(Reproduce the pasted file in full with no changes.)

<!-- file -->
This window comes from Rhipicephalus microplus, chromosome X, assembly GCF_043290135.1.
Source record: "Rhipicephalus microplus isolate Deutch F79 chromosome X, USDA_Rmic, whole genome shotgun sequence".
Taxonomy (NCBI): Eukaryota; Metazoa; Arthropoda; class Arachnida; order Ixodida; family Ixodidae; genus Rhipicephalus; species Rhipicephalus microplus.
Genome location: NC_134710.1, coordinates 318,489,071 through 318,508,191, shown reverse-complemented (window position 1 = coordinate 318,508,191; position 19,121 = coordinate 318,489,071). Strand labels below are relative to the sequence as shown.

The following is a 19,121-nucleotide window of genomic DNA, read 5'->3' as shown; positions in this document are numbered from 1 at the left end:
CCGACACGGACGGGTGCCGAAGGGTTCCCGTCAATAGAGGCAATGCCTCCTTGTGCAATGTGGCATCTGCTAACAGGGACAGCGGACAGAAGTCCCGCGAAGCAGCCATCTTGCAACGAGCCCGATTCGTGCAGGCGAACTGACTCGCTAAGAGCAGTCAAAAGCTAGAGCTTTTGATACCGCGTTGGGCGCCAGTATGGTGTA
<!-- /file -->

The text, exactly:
This window comes from Rhipicephalus microplus, chromosome X, assembly GCF_043290135.1.
Source record: "Rhipicephalus microplus isolate Deutch F79 chromosome X, USDA_Rmic, whole genome shotgun sequence".
Taxonomy (NCBI): Eukaryota; Metazoa; Arthropoda; class Arachnida; order Ixodida; family Ixodidae; genus Rhipicephalus; species Rhipicephalus microplus.
Genome location: NC_134710.1, coordinates 318,489,071 through 318,508,191, shown reverse-complemented (window position 1 = coordinate 318,508,191; position 19,121 = coordinate 318,489,071). Strand labels below are relative to the sequence as shown.

The following is a 19,121-nucleotide window of genomic DNA, read 5'->3' as shown; positions in this document are numbered from 1 at the left end:
CCGACACGGACGGGTGCCGAAGGGTTCCCGTCAATAGAGGCAATGCCTCCTTGTGCAATGTGGCATCTGCTAACAGGGACAGCGGACAGAAGTCCCGCGAAGCAGCCATCTTGCAACGAGCCCGATTCGTGCAGGCGAACTGACTCGCTAAGAGCAGTCAAAAGCTAGAGCTTTTGATACCGCGTTGGGCGCCAGTATGGTGTA